‘The Clapping Guy’ Adds A Bit of Cheer to End of Students’ School Day

Freshman Stephen Braheny claps for students every day as they leave school.

Freshman Stephen Braheny claps for students every day as they leave school.

To earn a standing ovation, someone usually has to give a stellar performance.

Here at BASH, students get one every day just for leaving school.

In contrast to many students who leave school silently, head down with earbuds, lost in their own music or thoughts,  Freshman Stephen Braheny each afternoon stands on a bench just outside the entrance by the counseling office, smiling and clapping for people as they are leaving.

He has been doing this since the first day of school.

“I didn’t want to just stand outside and do nothing; I wanted to do something fun,”  he said. “It’s always entertaining to see peoples reactions.”

Some people smile, some just stare, and some snarl. Some find it so interesting that they take out their phone and record Stephen, while others start clapping along with him.
“People join in and there will be a group of people clapping for no reason,” Stephen said.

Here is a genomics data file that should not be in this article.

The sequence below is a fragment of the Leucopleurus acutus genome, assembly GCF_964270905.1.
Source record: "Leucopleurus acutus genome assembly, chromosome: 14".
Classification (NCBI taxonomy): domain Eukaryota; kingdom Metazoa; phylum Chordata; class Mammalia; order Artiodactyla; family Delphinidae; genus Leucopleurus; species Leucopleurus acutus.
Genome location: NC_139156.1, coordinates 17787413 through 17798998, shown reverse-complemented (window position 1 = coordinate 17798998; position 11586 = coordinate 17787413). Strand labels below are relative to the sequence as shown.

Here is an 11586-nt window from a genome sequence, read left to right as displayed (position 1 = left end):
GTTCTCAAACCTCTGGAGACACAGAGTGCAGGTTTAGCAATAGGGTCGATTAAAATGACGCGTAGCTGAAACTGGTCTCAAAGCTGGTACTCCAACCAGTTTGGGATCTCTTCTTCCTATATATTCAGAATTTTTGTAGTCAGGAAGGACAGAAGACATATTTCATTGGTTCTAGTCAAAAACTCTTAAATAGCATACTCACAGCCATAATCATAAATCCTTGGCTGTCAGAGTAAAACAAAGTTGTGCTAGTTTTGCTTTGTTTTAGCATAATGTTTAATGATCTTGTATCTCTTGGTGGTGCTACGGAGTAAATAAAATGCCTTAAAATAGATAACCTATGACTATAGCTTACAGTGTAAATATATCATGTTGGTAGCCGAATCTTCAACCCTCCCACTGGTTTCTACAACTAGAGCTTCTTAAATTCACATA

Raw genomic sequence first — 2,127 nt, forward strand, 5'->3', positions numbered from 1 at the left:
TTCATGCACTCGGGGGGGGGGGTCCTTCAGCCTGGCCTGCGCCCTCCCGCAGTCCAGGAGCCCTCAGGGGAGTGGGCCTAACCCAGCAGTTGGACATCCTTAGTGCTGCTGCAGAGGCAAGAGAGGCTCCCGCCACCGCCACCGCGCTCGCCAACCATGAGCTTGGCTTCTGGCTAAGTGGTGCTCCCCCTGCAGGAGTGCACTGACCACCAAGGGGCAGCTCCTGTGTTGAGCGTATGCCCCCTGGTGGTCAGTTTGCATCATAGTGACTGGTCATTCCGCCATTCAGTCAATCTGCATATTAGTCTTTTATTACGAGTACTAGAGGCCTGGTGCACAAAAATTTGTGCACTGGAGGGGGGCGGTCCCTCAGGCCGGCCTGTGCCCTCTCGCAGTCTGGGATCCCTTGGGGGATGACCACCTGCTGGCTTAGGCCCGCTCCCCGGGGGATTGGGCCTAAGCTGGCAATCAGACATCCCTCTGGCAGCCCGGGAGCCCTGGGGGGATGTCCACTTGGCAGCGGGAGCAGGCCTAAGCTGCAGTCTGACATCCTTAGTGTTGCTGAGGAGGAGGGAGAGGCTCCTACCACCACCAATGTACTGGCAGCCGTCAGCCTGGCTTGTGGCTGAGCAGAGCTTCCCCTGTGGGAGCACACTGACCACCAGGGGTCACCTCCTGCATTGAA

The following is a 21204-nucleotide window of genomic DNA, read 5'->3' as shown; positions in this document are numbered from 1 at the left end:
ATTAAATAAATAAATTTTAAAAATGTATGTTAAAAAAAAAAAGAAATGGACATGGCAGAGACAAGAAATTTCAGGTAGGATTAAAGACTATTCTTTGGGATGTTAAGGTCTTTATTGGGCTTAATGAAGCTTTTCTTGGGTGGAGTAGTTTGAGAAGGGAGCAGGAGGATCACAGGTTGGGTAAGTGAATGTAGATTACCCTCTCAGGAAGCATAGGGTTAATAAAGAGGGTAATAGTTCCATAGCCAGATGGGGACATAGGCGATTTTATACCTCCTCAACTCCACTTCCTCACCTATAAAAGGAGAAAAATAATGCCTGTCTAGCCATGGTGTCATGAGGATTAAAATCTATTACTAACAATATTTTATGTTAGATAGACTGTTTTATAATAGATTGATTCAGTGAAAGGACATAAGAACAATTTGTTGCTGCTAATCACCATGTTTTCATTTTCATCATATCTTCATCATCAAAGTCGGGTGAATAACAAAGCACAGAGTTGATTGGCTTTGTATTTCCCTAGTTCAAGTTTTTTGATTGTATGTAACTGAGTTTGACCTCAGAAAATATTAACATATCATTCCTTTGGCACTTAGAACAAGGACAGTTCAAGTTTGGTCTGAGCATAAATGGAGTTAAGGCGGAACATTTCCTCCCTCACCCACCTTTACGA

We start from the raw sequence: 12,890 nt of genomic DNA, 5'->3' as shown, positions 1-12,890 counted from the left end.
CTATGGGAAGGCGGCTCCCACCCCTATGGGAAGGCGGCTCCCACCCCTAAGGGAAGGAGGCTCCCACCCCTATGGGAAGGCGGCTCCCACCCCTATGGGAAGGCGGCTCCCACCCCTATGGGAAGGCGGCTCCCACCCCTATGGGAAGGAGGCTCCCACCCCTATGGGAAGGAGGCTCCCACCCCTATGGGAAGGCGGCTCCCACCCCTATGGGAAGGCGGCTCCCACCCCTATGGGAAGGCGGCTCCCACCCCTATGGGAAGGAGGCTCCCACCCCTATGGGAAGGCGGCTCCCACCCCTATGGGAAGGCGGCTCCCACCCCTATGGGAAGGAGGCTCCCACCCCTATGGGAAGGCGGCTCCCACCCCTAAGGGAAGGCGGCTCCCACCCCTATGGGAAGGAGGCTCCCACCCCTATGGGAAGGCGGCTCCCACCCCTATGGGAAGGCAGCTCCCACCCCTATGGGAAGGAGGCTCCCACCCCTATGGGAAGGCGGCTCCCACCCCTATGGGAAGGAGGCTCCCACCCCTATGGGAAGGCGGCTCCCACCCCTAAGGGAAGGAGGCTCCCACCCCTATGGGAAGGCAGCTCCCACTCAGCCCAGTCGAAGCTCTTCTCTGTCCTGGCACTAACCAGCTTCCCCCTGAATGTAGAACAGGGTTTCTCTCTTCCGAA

Freshman Olivia Christman is one of the people who occasionally joins in the clapping.

“I think it’s funny!” she said. “It’s fun to join in.”

Stephen has gained some notoriety from all this. In class, he’s heard people call him “The Clapping Guy” and “Clappy Hands”, “Mr. Clappy Hands”, and “Clappy Man”.

Freshman Stephen Braheny stands on a bench everyday and claps for students as they leave school.

“I don’t really do it for the popularity,” Stephen said. “I just do it because I can.”

Clapping every day can be hard work. Much like a politician who has to shake hundreds of hands daily, it can lead to minor injury.

“After like the first week my hands were sore, [because] I’m clapping for roughly 15 minutes,” Stephen said.
But that doesn’t deter Stephen. Like a dedicated athlete, he continues on, in pursuit of his end-goal, which is simply entertaining people.

“I’m doing something I enjoy, and other people are getting enjoyment out of it as well,” he said.

Each day, he starts packing up a few minutes early to rush out of his last class so he can beat the crowd to get in position to clap. ‘

“I’ve got to race to get to my spot,” he says.

He plans to continue his daily clap for the next three years. Then, he hopes to pass the baton.

“I hope someone else just picks it up to continue it.”